Lines on the Curling Sheet

The curling sheet is between 144 and 150 feet long, and 14 feet, 2 inches to 15 feet wide.

There are six types of lines on a curling sheet. Every curling sheet has the following lines:

  1. Sideline
  2. Backline
  3. Tee Line
  4. Hog Line
  5. Centerline
  6. Four Foot Lines

All curling sheets have the following key components used in various aspects of the game like scoring and the rules of the boundaries:

  1. House
  2. Hack
  3. Boards
  4. Guard Zone

There are two different types of ice that a curler can play on called dedicated ice and arena ice.

  1. Dedicated Ice: this ice is only used by curlers, and will not be used by other parties.
  2. Arena Ice: this ice is used by curlers, hockey players, figure skaters, and the like.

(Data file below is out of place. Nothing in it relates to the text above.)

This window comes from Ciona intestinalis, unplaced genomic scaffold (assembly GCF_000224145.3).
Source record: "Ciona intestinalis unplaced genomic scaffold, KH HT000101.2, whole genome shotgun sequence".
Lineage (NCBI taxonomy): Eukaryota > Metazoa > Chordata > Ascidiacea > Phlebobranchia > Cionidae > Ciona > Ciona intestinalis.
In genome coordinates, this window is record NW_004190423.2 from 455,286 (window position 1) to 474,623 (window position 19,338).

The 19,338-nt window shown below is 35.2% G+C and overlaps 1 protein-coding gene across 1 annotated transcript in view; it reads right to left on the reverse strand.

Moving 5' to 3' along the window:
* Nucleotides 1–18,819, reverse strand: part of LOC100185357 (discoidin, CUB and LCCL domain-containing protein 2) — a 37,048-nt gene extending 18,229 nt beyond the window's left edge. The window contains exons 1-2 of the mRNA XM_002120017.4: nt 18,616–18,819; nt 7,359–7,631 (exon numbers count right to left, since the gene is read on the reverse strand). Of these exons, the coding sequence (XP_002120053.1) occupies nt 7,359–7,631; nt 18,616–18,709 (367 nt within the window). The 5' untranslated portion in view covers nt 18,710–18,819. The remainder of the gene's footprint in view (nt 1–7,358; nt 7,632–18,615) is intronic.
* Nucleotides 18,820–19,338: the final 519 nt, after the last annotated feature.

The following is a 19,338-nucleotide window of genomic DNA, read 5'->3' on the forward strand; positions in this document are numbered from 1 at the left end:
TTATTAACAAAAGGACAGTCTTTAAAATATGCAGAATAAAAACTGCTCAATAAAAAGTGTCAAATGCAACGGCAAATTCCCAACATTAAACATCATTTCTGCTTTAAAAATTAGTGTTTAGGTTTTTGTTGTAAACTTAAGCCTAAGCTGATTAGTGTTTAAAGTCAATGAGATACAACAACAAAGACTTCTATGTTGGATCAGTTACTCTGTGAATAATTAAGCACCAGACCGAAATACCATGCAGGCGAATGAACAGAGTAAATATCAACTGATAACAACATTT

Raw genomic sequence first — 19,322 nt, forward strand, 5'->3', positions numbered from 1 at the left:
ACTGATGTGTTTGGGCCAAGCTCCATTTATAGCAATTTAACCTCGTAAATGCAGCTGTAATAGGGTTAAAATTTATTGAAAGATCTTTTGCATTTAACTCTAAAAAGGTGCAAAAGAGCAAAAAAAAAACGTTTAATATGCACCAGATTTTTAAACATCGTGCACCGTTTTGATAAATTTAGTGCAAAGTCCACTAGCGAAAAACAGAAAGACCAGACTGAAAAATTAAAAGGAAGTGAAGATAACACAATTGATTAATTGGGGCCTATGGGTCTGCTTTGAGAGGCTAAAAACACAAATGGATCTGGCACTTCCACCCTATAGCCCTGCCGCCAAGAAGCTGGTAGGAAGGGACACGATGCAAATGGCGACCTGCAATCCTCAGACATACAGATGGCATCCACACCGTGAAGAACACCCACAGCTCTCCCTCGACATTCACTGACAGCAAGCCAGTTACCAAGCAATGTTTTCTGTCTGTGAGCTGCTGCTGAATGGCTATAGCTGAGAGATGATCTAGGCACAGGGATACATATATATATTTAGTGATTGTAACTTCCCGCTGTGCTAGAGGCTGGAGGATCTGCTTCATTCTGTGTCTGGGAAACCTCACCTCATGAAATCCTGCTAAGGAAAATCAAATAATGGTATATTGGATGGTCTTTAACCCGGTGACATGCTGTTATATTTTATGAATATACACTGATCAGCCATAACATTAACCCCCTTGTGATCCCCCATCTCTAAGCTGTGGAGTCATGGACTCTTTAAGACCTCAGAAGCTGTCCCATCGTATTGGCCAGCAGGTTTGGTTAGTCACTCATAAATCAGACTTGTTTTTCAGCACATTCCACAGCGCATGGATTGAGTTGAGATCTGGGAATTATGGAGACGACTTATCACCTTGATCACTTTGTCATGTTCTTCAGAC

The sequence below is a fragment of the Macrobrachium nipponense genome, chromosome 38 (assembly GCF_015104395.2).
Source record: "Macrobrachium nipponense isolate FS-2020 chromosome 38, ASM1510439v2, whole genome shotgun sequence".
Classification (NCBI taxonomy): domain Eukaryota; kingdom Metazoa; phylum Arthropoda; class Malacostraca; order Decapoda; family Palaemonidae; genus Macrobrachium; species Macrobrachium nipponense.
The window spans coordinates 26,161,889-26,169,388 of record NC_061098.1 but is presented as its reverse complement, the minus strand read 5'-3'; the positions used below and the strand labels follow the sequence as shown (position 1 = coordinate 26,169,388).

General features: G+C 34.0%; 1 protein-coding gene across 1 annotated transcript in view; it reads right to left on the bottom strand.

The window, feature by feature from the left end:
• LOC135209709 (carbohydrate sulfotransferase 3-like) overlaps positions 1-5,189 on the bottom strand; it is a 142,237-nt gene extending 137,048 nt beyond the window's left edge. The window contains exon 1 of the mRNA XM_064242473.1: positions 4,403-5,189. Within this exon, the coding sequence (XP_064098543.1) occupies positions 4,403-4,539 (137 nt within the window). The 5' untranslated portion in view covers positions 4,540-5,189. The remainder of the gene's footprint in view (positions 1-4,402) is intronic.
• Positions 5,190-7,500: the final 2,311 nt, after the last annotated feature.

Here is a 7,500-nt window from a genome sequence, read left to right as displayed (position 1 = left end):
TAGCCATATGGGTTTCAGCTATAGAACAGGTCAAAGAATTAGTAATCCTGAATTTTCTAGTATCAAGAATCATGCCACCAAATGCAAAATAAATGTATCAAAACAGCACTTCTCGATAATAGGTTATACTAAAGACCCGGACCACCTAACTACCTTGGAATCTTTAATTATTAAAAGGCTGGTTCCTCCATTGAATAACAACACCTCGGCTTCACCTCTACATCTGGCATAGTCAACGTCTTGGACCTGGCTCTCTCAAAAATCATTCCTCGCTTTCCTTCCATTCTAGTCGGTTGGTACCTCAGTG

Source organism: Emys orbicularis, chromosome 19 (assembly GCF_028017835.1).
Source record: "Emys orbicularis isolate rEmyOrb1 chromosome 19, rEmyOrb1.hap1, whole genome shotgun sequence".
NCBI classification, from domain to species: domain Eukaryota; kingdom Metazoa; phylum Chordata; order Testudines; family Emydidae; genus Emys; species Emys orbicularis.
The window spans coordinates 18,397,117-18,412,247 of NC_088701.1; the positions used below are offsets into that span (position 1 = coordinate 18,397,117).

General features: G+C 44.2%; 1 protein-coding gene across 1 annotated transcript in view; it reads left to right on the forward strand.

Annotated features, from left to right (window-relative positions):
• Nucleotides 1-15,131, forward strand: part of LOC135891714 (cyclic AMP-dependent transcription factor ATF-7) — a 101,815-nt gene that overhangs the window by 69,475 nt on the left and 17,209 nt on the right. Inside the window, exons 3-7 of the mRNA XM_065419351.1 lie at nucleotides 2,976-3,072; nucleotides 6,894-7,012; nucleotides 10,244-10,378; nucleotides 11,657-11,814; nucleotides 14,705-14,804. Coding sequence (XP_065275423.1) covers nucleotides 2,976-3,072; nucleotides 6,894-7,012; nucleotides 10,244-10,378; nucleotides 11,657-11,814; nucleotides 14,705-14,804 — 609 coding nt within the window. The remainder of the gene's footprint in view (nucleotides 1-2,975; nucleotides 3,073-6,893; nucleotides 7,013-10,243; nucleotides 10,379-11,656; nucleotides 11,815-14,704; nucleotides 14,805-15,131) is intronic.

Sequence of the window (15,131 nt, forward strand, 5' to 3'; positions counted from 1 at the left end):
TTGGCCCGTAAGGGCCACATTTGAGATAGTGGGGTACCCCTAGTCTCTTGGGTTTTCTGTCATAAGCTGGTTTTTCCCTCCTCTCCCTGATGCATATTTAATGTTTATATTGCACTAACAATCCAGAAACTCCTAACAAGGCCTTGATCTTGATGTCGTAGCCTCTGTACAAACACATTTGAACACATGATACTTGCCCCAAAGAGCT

All curling sheets must be prepared and ready for play before a game of curling can begin. Curling clubs with arena ice will usually need more time to prepare the ice than those with dedicated ice.

The Sideline

The sidelines are the lines located along the side of the curling sheet. If a curling stone crosses any part of the sidelines, it is considered to be out-of-play.

Curling Sideline

The Backline

The backlines are the lines located on the short ends of the curling sheet, right behind the house. The house is the concentric circles on both sides of the curling sheet. If a curling stone completely passes the backline, it is considered to be out-of-play.

Curling Backline

Tee Lines

The tee lines are the lines parallel to the backlines, but run through the middle of the house. A tee line bisects the house into two halves called the front half (between the tee line and hog line) and the back half (between the tee line and backline).

Curling Tee Line